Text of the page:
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Classic Performance Products

Tri-Five Straight Axle Clip

By Mike Harrington

Here at Super Chevy magazine we have received numerous e-mails from readers asking how to build a straight-axle Tri-Five. It seems that over the past decade or so, the nostalgic gasser look of the '60s has returned with a vengeance.

We won't bother going into the history of gassers in this article. Suffice it to say the gasser look and stance was all about weight transfer at the track. We put out the call for anyone doing a straight-axle install, and a year or so later found ourselves heading up to Clearfield, Utah.

The guys at Salt City Speed Shop (SCSS) answered the call and let us stand over their shoulders as we documented them installing a Jim Meyer Racing straight-axle conversion kit.

The crew at SCSS was in the middle of setting up a new shop location, so we moved the installation of the front clip to a more familiar setting-the family home garage. To tell you the truth, during the course of the install we kept expecting things not to fit quite right or run into some sort of problem. It never happened. On several occasions, SCSS's Kris and Larry Elmer commented on how well-engineered the Jim Meyer clip was. The '55 Chevy rolled into the shop, and five days later it rolled out of the shop, complete and ready. Due to the length of this install article we are going to jump right into the specifics. What you see is what you get. The rear-steer leaf-spring suspension includes everything you'll need to install it into a stock 115-inch wheelbase Tri-Five frame. The straight axle assembly is complete with tube axle (any width), leaf springs (rated at 3,500 pounds for the pair) with front shackles and rear-frame brackets, shocks with frame-mount brackets, new Super Bell early Ford spindles with bolt-on Super Bell 2-inch dropped steering arms, new cross-steer Vega steering box with 2-inch dropped Pitman arm and cross-steer drag link and tie-rod. It features Wilwood 4-piston calipers with 10 3/4-inch rotors with a 5-on-4 3/4 wheel-bolt pattern to fit inside nostalgic 15-inch wheels. Included are box tube grafting sections to install the new suspension to the stock chassis that will be cut at the first body mount, just in front of the firewall. Also in this subframe kit are steering linkage hook-up kits or new ididit steering columns and disc/drum brake kits that plumb into your existing brake system.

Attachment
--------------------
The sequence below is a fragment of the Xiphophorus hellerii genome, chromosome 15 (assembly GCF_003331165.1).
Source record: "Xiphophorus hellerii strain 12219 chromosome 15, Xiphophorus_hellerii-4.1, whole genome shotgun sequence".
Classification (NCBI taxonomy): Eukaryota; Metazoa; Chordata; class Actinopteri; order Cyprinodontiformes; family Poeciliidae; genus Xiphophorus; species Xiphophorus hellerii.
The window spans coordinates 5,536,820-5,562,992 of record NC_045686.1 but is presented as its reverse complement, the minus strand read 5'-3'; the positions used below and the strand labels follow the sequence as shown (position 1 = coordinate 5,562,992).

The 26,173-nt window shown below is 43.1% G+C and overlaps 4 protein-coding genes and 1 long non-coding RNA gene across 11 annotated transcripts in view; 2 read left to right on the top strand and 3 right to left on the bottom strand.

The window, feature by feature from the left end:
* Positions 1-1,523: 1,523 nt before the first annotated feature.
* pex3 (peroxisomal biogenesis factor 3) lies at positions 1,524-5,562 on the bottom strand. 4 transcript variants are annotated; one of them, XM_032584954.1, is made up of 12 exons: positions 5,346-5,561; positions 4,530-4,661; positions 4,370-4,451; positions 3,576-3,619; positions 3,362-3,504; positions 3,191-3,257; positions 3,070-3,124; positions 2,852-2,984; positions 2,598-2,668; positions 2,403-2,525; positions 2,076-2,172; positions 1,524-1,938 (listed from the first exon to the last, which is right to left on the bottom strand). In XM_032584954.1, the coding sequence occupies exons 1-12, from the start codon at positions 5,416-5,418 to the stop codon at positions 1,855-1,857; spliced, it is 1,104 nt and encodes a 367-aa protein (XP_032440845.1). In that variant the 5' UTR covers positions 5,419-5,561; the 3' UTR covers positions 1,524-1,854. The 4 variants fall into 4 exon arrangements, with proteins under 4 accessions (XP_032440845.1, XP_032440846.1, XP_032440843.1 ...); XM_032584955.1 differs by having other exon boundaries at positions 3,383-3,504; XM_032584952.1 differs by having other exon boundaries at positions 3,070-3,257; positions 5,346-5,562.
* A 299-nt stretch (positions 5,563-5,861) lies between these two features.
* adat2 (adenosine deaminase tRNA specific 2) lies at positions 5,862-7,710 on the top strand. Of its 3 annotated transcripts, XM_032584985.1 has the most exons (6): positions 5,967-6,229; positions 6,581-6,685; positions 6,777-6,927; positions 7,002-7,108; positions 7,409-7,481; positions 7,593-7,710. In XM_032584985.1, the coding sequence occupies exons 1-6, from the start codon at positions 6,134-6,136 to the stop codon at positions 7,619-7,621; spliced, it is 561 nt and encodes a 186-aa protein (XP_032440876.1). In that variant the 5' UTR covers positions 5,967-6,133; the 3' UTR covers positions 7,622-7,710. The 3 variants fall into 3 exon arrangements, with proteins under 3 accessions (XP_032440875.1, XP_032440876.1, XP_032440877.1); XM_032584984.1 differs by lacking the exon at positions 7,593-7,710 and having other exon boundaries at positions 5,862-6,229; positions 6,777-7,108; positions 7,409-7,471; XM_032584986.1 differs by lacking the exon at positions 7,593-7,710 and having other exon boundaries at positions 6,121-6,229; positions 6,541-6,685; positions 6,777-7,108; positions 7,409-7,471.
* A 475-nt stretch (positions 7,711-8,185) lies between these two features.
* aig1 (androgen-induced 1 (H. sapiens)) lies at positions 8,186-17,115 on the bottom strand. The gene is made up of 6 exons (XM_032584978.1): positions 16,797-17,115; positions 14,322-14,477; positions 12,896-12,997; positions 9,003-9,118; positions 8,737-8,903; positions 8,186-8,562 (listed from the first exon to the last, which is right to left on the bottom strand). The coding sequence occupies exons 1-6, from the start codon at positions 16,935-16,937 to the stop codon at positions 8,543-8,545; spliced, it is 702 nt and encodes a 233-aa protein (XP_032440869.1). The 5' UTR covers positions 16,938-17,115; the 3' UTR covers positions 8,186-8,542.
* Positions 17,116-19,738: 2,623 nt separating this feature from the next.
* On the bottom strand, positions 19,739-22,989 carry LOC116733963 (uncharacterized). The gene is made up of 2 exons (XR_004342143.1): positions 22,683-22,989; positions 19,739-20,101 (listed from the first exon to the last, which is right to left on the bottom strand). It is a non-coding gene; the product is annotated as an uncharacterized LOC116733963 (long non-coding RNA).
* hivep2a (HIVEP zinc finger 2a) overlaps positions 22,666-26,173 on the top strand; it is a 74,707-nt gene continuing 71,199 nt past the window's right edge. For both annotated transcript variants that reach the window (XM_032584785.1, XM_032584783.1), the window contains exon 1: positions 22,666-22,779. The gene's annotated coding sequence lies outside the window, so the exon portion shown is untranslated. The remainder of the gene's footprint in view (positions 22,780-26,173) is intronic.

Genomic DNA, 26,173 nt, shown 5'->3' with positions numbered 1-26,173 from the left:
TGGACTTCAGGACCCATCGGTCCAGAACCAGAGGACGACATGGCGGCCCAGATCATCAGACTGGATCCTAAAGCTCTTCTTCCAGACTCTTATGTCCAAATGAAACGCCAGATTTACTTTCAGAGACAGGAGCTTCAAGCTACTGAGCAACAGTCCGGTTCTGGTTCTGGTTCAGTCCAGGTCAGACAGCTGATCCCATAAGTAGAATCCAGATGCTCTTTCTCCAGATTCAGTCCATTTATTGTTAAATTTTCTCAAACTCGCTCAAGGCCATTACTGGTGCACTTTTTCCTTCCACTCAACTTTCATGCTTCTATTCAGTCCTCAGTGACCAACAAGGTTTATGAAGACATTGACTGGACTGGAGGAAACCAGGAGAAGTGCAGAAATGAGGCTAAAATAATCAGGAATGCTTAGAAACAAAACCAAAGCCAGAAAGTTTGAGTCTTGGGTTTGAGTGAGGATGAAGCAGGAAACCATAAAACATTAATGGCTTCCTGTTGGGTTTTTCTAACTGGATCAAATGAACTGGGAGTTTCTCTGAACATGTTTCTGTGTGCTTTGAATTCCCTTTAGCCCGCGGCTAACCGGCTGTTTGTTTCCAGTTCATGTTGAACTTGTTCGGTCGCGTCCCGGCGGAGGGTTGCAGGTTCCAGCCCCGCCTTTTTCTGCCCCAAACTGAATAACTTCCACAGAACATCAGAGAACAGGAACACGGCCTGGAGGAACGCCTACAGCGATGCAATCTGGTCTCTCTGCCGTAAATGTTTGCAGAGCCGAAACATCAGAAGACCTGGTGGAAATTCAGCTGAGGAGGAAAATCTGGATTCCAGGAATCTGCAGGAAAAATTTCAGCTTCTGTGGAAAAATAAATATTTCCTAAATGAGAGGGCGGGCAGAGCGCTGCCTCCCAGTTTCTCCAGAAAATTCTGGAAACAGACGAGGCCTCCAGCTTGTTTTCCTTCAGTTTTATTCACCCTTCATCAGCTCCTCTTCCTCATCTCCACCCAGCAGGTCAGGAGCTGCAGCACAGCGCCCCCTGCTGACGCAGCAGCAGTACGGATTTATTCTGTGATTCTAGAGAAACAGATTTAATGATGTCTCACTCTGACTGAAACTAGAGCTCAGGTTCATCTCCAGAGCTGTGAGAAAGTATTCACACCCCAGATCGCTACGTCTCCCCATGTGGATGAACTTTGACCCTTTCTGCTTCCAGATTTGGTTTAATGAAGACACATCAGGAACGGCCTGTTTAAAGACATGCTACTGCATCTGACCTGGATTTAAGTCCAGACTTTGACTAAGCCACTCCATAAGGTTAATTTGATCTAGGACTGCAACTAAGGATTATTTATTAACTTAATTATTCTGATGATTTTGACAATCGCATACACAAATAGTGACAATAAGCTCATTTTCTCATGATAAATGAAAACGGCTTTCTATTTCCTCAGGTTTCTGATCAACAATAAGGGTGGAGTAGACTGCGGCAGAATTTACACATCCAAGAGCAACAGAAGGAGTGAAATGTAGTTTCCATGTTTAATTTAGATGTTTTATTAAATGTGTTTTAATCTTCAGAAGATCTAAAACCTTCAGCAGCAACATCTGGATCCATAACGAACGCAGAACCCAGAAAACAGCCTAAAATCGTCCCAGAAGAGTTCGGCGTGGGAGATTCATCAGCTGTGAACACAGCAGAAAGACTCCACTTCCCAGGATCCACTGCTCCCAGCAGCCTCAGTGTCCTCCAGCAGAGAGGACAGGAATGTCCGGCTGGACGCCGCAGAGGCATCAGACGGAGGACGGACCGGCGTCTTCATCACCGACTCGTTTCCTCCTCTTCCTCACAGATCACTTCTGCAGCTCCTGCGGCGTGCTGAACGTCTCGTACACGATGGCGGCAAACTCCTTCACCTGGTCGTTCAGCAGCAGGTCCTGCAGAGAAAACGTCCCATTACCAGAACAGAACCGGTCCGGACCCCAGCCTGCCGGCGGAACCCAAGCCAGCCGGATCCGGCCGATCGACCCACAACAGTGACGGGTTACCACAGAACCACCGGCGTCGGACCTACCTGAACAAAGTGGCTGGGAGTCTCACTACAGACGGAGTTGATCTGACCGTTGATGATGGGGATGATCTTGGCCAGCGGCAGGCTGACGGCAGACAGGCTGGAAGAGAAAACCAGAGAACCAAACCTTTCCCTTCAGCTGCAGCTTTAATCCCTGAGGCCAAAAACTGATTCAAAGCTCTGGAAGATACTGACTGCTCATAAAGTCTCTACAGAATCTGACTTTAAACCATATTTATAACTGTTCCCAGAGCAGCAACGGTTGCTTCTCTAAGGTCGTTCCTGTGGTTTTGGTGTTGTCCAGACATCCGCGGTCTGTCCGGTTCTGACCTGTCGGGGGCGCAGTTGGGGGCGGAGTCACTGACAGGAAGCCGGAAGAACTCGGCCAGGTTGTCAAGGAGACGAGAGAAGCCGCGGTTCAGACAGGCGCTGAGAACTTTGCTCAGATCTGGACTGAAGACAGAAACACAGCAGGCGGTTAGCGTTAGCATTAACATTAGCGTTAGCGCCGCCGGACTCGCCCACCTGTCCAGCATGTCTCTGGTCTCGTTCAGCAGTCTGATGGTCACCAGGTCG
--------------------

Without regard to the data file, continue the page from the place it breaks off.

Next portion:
The first obvious steps were to start dismantling the entire front end of the vehicle. During the dismantling process, the guys at Salt City Speed Shop tagged and bagged every nut, bolt, and wire. It helped prevent migraine headaches during the reassembly.

Larry Elmer, Kris's father, sparked up the blowtorch to cut loose some rusted and stubborn bumper bracket bolts. Penetrating oil did nothing to release the fused bolts, so this was a last-resort measure.